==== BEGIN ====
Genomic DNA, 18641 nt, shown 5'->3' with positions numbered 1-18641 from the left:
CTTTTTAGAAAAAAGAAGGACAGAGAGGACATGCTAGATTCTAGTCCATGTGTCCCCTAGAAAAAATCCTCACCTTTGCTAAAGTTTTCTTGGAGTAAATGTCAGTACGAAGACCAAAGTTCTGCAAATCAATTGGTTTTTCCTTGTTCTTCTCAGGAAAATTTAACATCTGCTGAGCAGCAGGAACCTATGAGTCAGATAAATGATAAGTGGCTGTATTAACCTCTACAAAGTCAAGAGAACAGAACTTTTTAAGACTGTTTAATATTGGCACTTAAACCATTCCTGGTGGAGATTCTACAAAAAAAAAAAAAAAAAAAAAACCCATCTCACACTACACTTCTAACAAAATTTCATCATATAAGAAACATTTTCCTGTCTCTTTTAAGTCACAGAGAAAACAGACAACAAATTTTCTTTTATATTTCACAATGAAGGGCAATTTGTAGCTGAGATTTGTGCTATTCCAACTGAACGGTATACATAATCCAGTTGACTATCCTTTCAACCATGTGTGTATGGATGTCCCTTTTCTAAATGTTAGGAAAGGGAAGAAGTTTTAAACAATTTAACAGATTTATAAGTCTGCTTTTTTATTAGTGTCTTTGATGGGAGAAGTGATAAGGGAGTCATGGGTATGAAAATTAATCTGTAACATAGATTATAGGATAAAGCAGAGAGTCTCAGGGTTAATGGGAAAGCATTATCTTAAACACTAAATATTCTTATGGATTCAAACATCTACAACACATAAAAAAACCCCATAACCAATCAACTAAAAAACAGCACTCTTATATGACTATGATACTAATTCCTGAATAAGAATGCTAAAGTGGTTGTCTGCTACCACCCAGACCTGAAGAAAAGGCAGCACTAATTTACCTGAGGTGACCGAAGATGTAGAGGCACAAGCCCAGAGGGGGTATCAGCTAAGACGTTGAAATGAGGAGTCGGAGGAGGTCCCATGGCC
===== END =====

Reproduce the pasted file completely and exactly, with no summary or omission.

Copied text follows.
Genomic DNA, 18641 nt, shown 5'->3' with positions numbered 1-18641 from the left:
CTTTTTAGAAAAAAGAAGGACAGAGAGGACATGCTAGATTCTAGTCCATGTGTCCCCTAGAAAAAATCCTCACCTTTGCTAAAGTTTTCTTGGAGTAAATGTCAGTACGAAGACCAAAGTTCTGCAAATCAATTGGTTTTTCCTTGTTCTTCTCAGGAAAATTTAACATCTGCTGAGCAGCAGGAACCTATGAGTCAGATAAATGATAAGTGGCTGTATTAACCTCTACAAAGTCAAGAGAACAGAACTTTTTAAGACTGTTTAATATTGGCACTTAAACCATTCCTGGTGGAGATTCTACAAAAAAAAAAAAAAAAAAAAAACCCATCTCACACTACACTTCTAACAAAATTTCATCATATAAGAAACATTTTCCTGTCTCTTTTAAGTCACAGAGAAAACAGACAACAAATTTTCTTTTATATTTCACAATGAAGGGCAATTTGTAGCTGAGATTTGTGCTATTCCAACTGAACGGTATACATAATCCAGTTGACTATCCTTTCAACCATGTGTGTATGGATGTCCCTTTTCTAAATGTTAGGAAAGGGAAGAAGTTTTAAACAATTTAACAGATTTATAAGTCTGCTTTTTTATTAGTGTCTTTGATGGGAGAAGTGATAAGGGAGTCATGGGTATGAAAATTAATCTGTAACATAGATTATAGGATAAAGCAGAGAGTCTCAGGGTTAATGGGAAAGCATTATCTTAAACACTAAATATTCTTATGGATTCAAACATCTACAACACATAAAAAAACCCCATAACCAATCAACTAAAAAACAGCACTCTTATATGACTATGATACTAATTCCTGAATAAGAATGCTAAAGTGGTTGTCTGCTACCACCCAGACCTGAAGAAAAGGCAGCACTAATTTACCTGAGGTGACCGAAGATGTAGAGGCACAAGCCCAGAGGGGGTATCAGCTAAGACGTTGAAATGAGGAGTCGGAGGAGGTCCCATGGCC